Interviews / Journalists

Interview with Karen Pinchin: “All writing problems are reporting problems.”

Karen Pinchin is a journalist known for her complex, investigation-driven stories on food, science, culture, and the environment. Residing in Nova Scotia, she teaches narrative non-fiction writing at the University of King’s College. Her first book, which chronicles the chase of an Atlantic bluefin tuna by a mercurial fisherman, was published in July 2023 by Dutton, Knopf Canada, and William Collins, gaining significant attention from outlets like The New Yorker, The Wall Street Journal, and CBC’s The Current.

As the 2019/2020 Tow Journalism Fellow at PBS FRONTLINE, her work has been featured in various magazines and newspapers, including Canadian Geographic, Scientific American, Vox, The Globe and Mail, The Walrus, National Geographic, Maclean’s Magazine, and The Counter. She is a member of the Society of Environmental Journalists, the National Association of Science Writers, and Investigative Reporters and Editors.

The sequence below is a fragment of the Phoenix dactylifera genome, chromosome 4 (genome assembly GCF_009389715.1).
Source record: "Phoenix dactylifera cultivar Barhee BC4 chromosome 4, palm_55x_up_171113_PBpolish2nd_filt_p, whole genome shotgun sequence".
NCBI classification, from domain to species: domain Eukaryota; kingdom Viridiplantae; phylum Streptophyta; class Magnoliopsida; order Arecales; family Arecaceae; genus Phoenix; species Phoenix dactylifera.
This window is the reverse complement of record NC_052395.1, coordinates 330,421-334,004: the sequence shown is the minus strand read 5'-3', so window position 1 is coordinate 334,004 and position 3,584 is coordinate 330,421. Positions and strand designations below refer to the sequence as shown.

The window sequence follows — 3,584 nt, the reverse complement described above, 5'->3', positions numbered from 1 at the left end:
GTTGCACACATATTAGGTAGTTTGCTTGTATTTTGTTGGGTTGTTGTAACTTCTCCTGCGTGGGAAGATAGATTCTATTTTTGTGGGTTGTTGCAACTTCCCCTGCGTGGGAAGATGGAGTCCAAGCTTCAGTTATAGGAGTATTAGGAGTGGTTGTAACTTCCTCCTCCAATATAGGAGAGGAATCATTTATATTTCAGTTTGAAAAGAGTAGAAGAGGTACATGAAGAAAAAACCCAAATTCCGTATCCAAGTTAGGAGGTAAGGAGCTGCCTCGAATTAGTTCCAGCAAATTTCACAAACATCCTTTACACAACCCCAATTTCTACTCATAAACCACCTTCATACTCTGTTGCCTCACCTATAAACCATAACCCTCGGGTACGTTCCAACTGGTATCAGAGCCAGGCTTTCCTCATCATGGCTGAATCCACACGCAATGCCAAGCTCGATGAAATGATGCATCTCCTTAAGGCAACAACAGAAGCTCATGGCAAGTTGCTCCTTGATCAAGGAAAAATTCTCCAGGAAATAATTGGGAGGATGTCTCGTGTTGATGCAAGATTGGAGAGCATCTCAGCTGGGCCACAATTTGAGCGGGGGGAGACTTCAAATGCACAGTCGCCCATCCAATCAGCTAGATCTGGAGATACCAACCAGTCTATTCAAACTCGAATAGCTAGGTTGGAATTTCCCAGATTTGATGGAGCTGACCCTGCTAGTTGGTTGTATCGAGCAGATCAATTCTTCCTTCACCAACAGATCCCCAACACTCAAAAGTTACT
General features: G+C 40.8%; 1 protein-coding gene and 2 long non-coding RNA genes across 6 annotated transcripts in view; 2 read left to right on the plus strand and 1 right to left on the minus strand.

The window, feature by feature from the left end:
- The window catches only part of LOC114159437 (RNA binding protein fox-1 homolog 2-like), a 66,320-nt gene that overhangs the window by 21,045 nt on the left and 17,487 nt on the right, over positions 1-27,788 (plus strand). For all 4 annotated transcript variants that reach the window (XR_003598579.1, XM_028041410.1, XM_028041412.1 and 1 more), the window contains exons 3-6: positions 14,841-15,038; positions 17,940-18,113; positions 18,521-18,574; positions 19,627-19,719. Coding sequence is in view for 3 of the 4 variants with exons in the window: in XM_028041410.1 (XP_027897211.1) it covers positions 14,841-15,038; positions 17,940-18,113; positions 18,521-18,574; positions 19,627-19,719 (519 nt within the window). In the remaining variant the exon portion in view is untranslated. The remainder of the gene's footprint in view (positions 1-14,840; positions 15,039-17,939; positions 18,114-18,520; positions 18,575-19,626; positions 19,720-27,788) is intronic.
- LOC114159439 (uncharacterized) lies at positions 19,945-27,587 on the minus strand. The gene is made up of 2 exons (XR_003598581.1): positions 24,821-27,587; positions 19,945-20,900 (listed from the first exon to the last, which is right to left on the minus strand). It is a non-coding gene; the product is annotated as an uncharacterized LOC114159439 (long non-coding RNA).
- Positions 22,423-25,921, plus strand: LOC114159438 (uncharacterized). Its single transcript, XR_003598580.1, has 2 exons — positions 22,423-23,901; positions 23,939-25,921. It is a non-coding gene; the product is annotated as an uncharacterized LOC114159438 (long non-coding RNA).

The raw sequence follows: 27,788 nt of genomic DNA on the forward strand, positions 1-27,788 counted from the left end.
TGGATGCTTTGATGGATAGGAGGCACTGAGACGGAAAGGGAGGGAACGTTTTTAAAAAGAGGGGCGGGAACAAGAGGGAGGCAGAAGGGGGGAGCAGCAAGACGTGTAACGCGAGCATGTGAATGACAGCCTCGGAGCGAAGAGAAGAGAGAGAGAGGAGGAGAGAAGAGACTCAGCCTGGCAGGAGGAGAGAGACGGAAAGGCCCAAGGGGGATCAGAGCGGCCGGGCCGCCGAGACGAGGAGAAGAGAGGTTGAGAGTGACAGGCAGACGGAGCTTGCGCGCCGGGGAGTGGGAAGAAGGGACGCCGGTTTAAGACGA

Hi Karen, welcome to Famous Writing Routines, we’re so glad to have you here with us today! Your book, Kings of Their Own Ocean, has been the result of your experiences as a Tow Journalism Fellow at PBS Frontline and your work has appeared in a variety of magazines and newspapers, can you share your journey as a journalist and how you came to specialise in stories about food, science, culture, and the environment?

At first, I wanted to pursue a degree in English, but both my parents were scientists and didn’t like the idea of that, so I settled on studying journalism at Carleton University in Ottawa as a compromise. (At least I’d have a “real” profession?) My first newsroom job was at The Canadian Press, a national newswire service, and I went on to work at Maclean’s magazine.